State of the arts
- Michaela Bancud
- Portland Tribune - Features
• Bruce Guenther taps 26 artists from more than 900 entries for the 2003 Oregon Biennial
For the casual observer, the Oregon Biennial is a great way to catch up with the state's art scene. The more focused watcher will note who Portland Art Museum curator Bruce Guenther thinks will shape its future.
Every two years, the museum hosts the biennial, a show of the region's contemporary art. The biennial, which starts Saturday, is a museum tradition that harkens back to 1911, when it started as an annual show for Portland-based artists. The prestigious show is a nod from the 'oldest museum in the Pacific Northwest' to its living artists.
Only artists currently working in the Beaver State are considered for the biennial, with the exception of those from Clark County, Wash.
Both newcomers and established artists are on the 2003 roster. Among the better-known figures are Pendleton's James Lavadour, an abstract landscape painter who ignites the canvas with fiery scenes. Street photographer Craig Pozzi also gives the show backbone.
Relative unknowns from Portland's alternative art circuit are here, too. Selection grants these artists not only a measure of celebrity, but often a future venue for their work: The biennial has become a kind of gallery recruiting ground. For some, the show is a ladder to a more national art scene.
Artists also get to hobnob with museum members and collectors at opening parties, and there is prize money. One artist will receive a cash prize of $1,000; three others will receive prizes of $500.
Guenther, the museum's chief curator as well as its curator of contemporary art, makes all the decisions. He looked at more than 900 entries and selected 13 men and 13 women to hang their work in the show.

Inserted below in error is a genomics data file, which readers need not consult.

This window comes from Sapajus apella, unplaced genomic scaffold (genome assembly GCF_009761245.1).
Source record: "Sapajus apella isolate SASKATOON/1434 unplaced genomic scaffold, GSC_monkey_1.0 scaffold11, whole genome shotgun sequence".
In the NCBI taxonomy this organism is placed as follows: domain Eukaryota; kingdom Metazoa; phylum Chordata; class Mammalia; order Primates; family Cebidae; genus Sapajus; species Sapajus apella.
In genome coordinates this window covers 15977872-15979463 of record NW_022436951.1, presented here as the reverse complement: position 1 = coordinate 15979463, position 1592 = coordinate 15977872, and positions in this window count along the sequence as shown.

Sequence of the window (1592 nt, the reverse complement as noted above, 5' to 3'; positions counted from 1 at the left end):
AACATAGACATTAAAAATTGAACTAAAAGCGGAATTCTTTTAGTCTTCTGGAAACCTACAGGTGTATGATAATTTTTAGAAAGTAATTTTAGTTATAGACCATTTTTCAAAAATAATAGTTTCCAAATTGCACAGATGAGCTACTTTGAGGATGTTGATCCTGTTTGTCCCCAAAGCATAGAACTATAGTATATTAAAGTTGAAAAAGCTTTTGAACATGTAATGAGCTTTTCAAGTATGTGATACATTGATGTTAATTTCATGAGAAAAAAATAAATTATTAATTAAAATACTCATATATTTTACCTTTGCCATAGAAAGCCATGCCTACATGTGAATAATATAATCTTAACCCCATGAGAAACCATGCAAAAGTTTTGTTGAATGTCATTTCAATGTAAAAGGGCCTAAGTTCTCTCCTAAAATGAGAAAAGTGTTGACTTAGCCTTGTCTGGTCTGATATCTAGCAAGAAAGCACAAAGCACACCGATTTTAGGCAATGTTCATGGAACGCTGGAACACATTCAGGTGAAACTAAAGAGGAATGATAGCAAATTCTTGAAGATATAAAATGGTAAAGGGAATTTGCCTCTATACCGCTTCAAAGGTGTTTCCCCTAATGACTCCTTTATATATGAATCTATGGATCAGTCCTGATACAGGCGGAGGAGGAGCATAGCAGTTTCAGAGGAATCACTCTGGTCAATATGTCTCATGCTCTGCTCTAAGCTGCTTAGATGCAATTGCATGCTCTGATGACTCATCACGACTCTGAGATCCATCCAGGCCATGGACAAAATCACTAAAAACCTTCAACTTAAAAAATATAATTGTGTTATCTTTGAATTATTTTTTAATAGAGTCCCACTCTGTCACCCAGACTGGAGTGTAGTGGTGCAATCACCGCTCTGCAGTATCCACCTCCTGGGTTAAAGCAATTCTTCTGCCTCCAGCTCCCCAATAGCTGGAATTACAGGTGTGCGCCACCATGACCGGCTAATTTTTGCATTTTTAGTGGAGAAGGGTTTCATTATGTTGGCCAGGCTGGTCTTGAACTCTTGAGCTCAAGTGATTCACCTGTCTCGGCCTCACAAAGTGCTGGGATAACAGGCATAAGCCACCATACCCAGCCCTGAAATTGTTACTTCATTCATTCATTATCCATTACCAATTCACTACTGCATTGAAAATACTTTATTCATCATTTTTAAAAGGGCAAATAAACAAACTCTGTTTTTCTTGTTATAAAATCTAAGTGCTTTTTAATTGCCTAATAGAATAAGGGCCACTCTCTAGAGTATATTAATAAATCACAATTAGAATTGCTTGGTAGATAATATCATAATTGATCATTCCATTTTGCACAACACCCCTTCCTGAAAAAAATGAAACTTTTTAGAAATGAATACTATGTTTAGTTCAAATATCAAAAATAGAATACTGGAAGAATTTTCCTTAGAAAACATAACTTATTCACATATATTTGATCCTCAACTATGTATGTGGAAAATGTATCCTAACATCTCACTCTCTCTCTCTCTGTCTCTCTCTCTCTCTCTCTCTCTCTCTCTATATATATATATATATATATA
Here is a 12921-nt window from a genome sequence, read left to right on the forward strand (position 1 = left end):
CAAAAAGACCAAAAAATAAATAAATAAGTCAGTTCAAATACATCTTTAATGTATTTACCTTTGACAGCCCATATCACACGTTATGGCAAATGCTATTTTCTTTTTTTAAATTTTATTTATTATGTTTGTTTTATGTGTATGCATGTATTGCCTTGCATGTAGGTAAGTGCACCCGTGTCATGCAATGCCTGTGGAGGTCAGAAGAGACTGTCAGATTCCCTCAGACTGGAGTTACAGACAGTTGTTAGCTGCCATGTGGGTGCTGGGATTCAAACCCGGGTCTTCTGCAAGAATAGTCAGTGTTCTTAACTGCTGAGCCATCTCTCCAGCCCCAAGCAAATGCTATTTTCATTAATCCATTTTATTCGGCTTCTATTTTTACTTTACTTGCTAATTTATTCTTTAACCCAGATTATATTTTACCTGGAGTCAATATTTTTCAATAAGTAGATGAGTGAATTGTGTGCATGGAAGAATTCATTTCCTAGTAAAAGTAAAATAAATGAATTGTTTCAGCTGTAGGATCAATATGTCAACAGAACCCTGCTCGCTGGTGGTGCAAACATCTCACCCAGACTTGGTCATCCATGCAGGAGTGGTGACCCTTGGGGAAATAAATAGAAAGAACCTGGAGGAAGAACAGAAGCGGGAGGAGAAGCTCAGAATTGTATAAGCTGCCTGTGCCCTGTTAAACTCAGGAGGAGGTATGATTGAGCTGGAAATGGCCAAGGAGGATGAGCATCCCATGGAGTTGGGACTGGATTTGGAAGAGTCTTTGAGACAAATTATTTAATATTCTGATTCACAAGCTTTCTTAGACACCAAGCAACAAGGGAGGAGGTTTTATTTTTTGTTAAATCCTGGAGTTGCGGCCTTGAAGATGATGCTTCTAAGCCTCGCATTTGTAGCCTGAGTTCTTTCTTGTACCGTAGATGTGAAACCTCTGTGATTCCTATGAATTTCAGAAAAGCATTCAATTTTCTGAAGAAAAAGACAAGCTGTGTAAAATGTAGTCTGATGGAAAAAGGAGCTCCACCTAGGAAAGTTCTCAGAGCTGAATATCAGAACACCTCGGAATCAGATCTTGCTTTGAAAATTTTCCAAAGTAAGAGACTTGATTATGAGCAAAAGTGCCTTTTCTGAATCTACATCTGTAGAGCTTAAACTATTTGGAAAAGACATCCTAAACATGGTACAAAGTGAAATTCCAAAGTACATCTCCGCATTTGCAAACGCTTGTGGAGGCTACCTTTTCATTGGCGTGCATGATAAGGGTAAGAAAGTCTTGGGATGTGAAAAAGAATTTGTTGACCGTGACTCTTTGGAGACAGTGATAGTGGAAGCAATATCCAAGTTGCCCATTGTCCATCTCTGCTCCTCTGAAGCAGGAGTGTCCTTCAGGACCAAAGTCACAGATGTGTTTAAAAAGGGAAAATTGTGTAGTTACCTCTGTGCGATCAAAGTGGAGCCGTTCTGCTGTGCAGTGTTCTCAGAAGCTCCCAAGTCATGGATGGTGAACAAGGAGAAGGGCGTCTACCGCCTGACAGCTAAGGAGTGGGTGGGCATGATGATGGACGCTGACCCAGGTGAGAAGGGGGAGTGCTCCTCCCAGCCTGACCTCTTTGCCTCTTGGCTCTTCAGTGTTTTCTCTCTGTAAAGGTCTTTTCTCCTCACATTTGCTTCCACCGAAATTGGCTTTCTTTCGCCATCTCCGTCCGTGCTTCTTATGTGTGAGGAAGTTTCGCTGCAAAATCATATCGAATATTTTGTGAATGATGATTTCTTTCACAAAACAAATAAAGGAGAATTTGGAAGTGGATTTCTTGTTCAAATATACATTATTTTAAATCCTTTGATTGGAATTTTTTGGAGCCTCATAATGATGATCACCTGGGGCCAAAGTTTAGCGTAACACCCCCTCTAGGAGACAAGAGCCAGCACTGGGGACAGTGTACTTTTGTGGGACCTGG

As was the case with the 2001 biennial (Guenther joined the museum in 2000; this is his second biennial), painting takes center stage: Sixteen of the artists are painters, six are photographers and two are sculptors. There is a lone ceramist, and one artist showing drawings.
Not surprisingly, it's a Portland-centric lineup. Seventeen of the artists live in Portland proper, and two are from its immediate suburbs. Two artists hail from Vancouver, Wash., while four work in other parts of the state.
'It may seem that some of these artists are out of the blue. But the fact is that this year more than any other, there is a system behind it,' Jeff Jahn, a persistent voice in the local art scene, says about this year's lineup. He's referring to the way these artists have bubbled up from such indie-fringe art groups as the Red 76 collective, Pacific Switchboard and Alphabet Dress.
All of the work in the show was made in the last two years.
The keen-eyed Guenther manages to shake up things with his choices. Many artists comment that they respect Guenther, a fanatic about painting, for the amount of time he spends visiting artists in their studios.
'He's into painting, the way that it's a continuing conversation between the present and the past,' says James Boulton, a young artist who has two paintings in the show.
The thin-skinned can get hurt. In 2001, the Groundswell Cafe staged a 'Salon de Refuses' for artists not selected. There are rumbles of possible protests this year, too.
But most artists agree that the competition and pressure of the biennial is a welcome break from a sometimes too-cozy scene.
Boulton has been in Portland for 3 1/2 years since moving from New Mexico. Acceptance into the biennial is a big break. 'It means a lot,' he says. 'Things start to happen really fast.'
Since his selection, Boulton has been asked to join the stable of artists represented by the Pulliam Deffenbaugh Gallery.
'You hope that people once the hype dies down stay interested,' he says.